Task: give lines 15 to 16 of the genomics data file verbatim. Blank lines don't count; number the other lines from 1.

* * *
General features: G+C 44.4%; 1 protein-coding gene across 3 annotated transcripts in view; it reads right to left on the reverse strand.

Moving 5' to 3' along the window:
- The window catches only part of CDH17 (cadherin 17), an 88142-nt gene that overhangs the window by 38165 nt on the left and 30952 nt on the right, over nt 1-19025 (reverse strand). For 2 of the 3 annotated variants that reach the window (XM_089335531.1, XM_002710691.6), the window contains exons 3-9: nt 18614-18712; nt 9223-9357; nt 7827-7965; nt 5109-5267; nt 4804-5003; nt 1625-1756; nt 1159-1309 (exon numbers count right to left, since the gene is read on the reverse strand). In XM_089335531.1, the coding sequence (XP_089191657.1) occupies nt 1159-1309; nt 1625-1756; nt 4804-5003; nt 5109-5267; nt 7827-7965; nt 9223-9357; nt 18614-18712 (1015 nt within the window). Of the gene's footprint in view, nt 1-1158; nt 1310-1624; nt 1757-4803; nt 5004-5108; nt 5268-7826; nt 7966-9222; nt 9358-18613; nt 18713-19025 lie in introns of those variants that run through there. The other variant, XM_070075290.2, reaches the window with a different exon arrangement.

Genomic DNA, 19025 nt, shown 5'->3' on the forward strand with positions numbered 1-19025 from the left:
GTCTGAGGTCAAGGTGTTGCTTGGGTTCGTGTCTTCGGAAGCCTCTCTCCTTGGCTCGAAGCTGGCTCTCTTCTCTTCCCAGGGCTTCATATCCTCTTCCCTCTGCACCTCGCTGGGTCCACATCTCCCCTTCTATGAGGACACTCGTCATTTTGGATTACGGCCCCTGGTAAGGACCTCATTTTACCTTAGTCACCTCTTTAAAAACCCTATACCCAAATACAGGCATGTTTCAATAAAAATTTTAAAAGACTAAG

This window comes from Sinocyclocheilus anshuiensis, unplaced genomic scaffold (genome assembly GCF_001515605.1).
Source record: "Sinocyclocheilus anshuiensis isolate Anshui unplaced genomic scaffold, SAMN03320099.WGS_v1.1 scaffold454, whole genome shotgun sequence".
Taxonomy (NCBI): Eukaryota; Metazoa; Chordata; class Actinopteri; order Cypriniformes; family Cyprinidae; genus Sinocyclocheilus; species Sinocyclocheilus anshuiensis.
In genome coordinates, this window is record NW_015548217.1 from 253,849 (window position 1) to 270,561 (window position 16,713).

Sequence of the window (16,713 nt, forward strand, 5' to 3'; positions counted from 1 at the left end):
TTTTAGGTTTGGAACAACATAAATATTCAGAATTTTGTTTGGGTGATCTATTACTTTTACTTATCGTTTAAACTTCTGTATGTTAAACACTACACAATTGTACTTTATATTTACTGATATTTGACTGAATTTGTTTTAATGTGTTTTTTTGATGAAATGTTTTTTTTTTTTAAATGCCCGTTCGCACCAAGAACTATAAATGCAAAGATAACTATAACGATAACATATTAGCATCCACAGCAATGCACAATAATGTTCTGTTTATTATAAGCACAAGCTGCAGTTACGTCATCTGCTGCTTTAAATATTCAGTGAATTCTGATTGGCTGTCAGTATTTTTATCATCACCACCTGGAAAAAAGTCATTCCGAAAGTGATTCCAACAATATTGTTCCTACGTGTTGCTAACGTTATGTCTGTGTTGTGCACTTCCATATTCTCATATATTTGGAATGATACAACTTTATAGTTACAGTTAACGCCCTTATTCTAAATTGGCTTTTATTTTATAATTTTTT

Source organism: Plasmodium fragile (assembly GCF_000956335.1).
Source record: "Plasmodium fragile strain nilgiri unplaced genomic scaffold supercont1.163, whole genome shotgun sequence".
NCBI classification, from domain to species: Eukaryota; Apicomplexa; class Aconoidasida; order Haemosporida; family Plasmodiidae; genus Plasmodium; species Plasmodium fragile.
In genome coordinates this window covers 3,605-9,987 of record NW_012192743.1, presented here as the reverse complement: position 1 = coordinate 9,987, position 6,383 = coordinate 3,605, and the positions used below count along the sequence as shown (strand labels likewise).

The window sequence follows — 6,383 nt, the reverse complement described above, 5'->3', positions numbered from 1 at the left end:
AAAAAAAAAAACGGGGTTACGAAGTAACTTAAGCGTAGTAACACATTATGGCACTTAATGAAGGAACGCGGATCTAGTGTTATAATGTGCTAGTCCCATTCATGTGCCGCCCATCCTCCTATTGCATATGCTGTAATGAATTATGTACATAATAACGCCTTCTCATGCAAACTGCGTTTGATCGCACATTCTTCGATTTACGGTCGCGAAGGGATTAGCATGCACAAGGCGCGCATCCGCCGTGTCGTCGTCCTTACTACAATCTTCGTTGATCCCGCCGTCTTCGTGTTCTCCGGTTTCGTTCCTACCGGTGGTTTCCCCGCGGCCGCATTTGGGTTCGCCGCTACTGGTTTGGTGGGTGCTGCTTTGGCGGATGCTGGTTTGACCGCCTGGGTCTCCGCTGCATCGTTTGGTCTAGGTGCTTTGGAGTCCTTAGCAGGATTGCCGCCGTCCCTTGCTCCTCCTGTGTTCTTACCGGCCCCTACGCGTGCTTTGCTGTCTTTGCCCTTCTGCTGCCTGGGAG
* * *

In genome coordinates this window covers 3,605-9,987 of record NW_012192743.1, presented here as the reverse complement: position 1 = coordinate 9,987, position 6,383 = coordinate 3,605, and the positions used below count along the sequence as shown (strand labels likewise).

The window sequence follows — 6,383 nt, the reverse complement described above, 5'->3', positions numbered from 1 at the left end: